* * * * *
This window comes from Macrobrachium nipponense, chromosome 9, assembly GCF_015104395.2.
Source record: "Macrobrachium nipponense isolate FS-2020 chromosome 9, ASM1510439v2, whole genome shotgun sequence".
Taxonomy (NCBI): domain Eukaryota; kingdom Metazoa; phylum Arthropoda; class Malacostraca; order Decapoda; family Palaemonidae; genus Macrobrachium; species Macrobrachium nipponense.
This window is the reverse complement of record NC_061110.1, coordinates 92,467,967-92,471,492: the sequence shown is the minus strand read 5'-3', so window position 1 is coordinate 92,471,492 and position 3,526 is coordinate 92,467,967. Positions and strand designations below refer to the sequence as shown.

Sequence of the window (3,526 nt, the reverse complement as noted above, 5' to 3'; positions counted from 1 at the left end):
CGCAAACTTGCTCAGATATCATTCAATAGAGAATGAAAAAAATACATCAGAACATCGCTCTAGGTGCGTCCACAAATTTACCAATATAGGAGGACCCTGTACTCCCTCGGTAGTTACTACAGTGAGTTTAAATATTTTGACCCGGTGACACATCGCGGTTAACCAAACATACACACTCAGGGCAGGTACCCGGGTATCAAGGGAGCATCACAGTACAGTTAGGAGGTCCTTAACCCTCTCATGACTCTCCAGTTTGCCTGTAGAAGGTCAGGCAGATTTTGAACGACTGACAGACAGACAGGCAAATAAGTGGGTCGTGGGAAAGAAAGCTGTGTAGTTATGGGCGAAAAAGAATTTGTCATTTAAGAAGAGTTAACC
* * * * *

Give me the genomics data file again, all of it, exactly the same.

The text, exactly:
This window comes from Macrobrachium nipponense, chromosome 9, assembly GCF_015104395.2.
Source record: "Macrobrachium nipponense isolate FS-2020 chromosome 9, ASM1510439v2, whole genome shotgun sequence".
Taxonomy (NCBI): domain Eukaryota; kingdom Metazoa; phylum Arthropoda; class Malacostraca; order Decapoda; family Palaemonidae; genus Macrobrachium; species Macrobrachium nipponense.
This window is the reverse complement of record NC_061110.1, coordinates 92,467,967-92,471,492: the sequence shown is the minus strand read 5'-3', so window position 1 is coordinate 92,471,492 and position 3,526 is coordinate 92,467,967. Positions and strand designations below refer to the sequence as shown.

Sequence of the window (3,526 nt, the reverse complement as noted above, 5' to 3'; positions counted from 1 at the left end):
CGCAAACTTGCTCAGATATCATTCAATAGAGAATGAAAAAAATACATCAGAACATCGCTCTAGGTGCGTCCACAAATTTACCAATATAGGAGGACCCTGTACTCCCTCGGTAGTTACTACAGTGAGTTTAAATATTTTGACCCGGTGACACATCGCGGTTAACCAAACATACACACTCAGGGCAGGTACCCGGGTATCAAGGGAGCATCACAGTACAGTTAGGAGGTCCTTAACCCTCTCATGACTCTCCAGTTTGCCTGTAGAAGGTCAGGCAGATTTTGAACGACTGACAGACAGACAGGCAAATAAGTGGGTCGTGGGAAAGAAAGCTGTGTAGTTATGGGCGAAAAAGAATTTGTCATTTAAGAAGAGTTAACC